Owners of these lounges spend a good deal of time and money designing rooms devoted to smoking cigars. So expect a first-rate ventilation system, decor, and atmosphere more akin to a charming Irish pub.
Most have televisions, comfortable seating, glassware, and soft drinks. Since paying members are the only smokers allowed, finding a seat isn’t a problem, nor is dealing with crowds and foot traffic from customers buying cigars.
They often provide merchandise discounts and host events like Super Bowl Parties, poker nights, and holiday gatherings for members. Since owners work closely with vendors, you can also count on special events hosted by cigar companies.
Since membership costs extra, most places don’t mind if you bring your cigars, but it’s always nice to support a local brick-and-mortar store by buying from the humidor.
BYOB Cigar Lounges
Small shops are typically in the business of selling cigars, so most lack a diversity of licenses like selling alcohol or food. However, membership has its advantages. Since they aren’t private clubs, lounges allow members to bring alcohol and food.
Conventional lounges also typically offer humidified storage lockers for an additional fee, but basic lounges are inexpensive and provide a home away from home. Besides yearly memberships, they welcome walk-ins and travelers.
However, not all lounges are the same. Some BYOBs and private clubs cater to wealthier clientele, others to a more blue-collar crowd. Nevertheless, there are plenty of classy lounges that appeal to everyone, no matter what your income. In the end, everyone is there to smoke. As long as you know cigar etiquette, most places welcome new members and walk-ins.
The Full-Service Lounge
Like the BYOB lounge, a full-service lounge typically offers large modern televisions with cable stations, streaming, and sports packages. The furniture is comfortable and plentiful, and members prevent crowds from getting too large.
The difference is a full-service bar and possibly appetizer and entrée menus. These full-service lounges keep the private club feel, but many attract a diversity in clientele. Non Smoking patrons with friends who smoke are often welcome, so the crowd may not be just cigar enthusiasts. However, the draw is the freedom to smoke. A membership might cost a bit more than a traditional lounge, but expect top-notch service and a business that appeals to the cigar smoker foremost.
The High-End Cigar Bar
Although many cities outlaw smoking and alcohol consumption or at the least make it difficult or costly to get licenses, larger businesses can afford it. Cigar companies like Ashton and Davidoff have elegant, spacious venues in big cities like New York and Las Vegas.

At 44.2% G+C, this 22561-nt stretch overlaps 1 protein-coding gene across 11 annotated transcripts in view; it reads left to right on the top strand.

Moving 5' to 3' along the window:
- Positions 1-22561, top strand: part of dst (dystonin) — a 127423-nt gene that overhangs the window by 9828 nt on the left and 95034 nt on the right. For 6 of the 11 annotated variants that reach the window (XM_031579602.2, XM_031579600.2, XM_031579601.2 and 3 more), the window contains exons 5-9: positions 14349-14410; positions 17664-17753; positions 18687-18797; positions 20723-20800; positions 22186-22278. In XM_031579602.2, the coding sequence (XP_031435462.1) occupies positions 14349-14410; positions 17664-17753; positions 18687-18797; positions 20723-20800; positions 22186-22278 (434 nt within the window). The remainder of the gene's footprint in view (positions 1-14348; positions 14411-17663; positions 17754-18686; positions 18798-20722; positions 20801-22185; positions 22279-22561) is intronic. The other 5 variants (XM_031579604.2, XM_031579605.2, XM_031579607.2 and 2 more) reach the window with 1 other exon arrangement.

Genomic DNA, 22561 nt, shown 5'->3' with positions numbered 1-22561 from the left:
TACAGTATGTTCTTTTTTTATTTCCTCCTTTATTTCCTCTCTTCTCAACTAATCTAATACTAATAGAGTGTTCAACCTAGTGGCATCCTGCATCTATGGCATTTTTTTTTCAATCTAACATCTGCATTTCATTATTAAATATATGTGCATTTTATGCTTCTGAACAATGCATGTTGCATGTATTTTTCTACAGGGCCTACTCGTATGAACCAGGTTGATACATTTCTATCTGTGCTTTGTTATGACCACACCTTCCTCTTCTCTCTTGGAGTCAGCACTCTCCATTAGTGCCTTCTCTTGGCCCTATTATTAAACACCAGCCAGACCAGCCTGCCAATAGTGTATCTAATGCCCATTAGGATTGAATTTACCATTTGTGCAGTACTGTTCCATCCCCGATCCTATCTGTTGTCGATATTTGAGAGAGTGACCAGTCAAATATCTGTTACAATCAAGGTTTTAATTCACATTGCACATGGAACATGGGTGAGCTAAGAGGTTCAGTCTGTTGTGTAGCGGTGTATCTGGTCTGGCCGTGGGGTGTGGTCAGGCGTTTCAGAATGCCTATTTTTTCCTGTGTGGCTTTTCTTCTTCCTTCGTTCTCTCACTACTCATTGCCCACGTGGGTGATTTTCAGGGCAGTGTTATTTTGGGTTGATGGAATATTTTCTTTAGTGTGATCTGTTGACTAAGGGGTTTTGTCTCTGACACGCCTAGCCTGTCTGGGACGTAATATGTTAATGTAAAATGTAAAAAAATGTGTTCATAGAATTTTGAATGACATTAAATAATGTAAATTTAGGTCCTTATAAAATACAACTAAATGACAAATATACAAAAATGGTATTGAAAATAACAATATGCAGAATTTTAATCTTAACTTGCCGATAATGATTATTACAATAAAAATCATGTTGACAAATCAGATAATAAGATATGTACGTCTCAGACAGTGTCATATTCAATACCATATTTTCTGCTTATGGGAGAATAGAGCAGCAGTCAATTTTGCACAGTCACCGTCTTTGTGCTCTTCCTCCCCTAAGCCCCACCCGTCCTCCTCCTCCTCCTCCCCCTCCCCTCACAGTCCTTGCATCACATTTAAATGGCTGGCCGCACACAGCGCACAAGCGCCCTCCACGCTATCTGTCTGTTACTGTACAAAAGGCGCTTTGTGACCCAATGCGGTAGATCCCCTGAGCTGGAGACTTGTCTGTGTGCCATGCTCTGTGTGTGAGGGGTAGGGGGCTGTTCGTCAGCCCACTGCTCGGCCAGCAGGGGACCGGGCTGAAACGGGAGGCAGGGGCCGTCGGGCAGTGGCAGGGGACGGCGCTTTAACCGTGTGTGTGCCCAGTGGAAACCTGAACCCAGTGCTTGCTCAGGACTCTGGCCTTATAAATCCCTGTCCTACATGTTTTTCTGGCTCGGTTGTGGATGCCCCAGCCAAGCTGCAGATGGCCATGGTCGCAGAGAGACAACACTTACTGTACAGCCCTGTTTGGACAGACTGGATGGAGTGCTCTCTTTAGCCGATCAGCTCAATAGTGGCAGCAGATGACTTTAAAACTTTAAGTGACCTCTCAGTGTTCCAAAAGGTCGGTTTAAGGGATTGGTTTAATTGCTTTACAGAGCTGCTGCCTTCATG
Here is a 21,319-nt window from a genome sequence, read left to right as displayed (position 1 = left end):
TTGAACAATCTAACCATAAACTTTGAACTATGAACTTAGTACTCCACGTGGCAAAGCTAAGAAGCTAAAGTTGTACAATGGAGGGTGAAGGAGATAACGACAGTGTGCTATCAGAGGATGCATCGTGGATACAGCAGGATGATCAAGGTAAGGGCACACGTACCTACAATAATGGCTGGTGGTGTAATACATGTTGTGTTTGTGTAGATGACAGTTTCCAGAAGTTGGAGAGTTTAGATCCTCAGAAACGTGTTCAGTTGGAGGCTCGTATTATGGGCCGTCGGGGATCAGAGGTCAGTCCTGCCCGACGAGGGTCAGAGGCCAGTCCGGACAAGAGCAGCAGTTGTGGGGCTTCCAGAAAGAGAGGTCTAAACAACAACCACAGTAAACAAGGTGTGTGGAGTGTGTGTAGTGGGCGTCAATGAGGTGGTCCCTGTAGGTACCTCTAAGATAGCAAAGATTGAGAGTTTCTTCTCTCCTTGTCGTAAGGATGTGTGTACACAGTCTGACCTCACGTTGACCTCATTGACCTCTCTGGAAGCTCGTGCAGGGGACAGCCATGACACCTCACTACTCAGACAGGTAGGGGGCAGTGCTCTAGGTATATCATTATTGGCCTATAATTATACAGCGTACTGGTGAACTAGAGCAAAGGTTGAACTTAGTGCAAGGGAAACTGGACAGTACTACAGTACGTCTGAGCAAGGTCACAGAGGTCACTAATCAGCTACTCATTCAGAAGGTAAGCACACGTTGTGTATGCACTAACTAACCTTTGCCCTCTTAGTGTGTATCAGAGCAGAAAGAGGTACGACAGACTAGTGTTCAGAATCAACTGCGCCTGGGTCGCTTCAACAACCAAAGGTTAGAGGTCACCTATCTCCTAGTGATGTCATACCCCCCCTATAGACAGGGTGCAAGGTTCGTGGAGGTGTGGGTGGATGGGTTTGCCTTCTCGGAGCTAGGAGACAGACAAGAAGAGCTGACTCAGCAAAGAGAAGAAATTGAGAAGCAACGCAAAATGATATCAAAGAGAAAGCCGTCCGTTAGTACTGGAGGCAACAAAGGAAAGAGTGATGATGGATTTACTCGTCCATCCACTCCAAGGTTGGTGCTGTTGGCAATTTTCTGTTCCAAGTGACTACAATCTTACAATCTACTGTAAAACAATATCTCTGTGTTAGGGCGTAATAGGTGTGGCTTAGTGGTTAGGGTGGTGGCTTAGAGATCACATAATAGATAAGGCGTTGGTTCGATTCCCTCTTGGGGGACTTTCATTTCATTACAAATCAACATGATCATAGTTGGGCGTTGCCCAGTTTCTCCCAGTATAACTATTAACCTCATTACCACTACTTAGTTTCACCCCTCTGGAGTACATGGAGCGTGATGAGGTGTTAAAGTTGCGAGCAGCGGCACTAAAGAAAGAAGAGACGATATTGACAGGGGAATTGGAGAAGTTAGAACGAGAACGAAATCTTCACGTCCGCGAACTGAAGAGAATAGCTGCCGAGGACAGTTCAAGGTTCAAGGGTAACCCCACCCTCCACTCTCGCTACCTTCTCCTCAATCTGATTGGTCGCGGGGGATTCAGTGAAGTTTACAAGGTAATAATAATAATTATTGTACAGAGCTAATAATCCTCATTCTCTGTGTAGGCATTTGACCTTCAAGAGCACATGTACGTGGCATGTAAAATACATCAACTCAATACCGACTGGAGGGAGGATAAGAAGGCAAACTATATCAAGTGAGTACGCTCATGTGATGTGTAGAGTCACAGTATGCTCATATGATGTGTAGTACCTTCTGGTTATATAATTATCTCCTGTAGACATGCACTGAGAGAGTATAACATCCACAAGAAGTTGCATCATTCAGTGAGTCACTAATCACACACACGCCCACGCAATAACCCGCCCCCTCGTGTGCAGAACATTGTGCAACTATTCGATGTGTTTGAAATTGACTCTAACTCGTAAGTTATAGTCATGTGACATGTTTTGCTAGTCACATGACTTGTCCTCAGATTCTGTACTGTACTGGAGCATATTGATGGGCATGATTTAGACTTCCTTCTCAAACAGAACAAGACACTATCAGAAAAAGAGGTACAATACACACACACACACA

They provide a full-service experience that focuses on the accommodations and the satisfaction of their members and patrons. Expect a bar fully stocked with top-shelf liquors and expert advice on pairing cigars with spirits. Depending on the region, they provide indoor and outdoor seating. Perhaps it’s the novelty of lighting up a premium cigar in a sophisticated setting, but novices, enthusiasts, and everyone in between patronize genuine cigar bars.
Diversity in Cigar Lounges: The Right Place and Time
Cigar smoking is a bond no matter where you decide to smoke. Part of smoking cigars is being open-minded. You’ll meet people of various backgrounds in various lines of work. Remember to keep politics and religion out of the conversation. Nothing spoils the atmosphere like an untimely political barb. From construction workers to Wall Street traders, cigar smoking attracts people from all walks of life. It’s part of the camaraderie of the hobby.
Some venues attract a younger livelier crowd, others an older one. If you’re looking to relax and watch the news after work, a lounge that feels like a nightclub might not be for you. Alternatively, paying a day fee at BYOB is a good bet if you want to network or share a smoke with a few like-minded individuals. Ultimately, it’s about comfort and what you want when you light your next premium cigar. There’s always a place with the right atmosphere for the moment.
Photo credit: Cigar Life Guy